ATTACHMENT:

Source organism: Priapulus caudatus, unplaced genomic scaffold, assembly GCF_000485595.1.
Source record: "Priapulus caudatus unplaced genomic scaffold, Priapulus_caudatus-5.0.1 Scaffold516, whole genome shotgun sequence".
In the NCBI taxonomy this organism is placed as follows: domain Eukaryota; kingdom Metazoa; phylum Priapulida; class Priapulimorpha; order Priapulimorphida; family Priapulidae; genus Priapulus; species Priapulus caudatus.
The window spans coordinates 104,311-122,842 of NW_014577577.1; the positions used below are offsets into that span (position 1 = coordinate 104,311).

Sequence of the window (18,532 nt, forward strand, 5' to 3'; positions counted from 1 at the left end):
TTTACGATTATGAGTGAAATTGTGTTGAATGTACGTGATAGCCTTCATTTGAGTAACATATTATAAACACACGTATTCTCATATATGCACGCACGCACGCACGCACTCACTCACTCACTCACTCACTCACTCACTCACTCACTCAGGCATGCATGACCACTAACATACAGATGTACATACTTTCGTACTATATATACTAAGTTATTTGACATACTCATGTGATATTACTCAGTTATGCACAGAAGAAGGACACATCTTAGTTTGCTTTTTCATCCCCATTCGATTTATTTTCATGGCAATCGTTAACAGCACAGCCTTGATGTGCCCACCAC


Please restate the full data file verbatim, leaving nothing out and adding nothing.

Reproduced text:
Source organism: Priapulus caudatus, unplaced genomic scaffold, assembly GCF_000485595.1.
Source record: "Priapulus caudatus unplaced genomic scaffold, Priapulus_caudatus-5.0.1 Scaffold516, whole genome shotgun sequence".
In the NCBI taxonomy this organism is placed as follows: domain Eukaryota; kingdom Metazoa; phylum Priapulida; class Priapulimorpha; order Priapulimorphida; family Priapulidae; genus Priapulus; species Priapulus caudatus.
The window spans coordinates 104,311-122,842 of NW_014577577.1; the positions used below are offsets into that span (position 1 = coordinate 104,311).

Sequence of the window (18,532 nt, forward strand, 5' to 3'; positions counted from 1 at the left end):
TTTACGATTATGAGTGAAATTGTGTTGAATGTACGTGATAGCCTTCATTTGAGTAACATATTATAAACACACGTATTCTCATATATGCACGCACGCACGCACGCACTCACTCACTCACTCACTCACTCACTCACTCACTCACTCAGGCATGCATGACCACTAACATACAGATGTACATACTTTCGTACTATATATACTAAGTTATTTGACATACTCATGTGATATTACTCAGTTATGCACAGAAGAAGGACACATCTTAGTTTGCTTTTTCATCCCCATTCGATTTATTTTCATGGCAATCGTTAACAGCACAGCCTTGATGTGCCCACCAC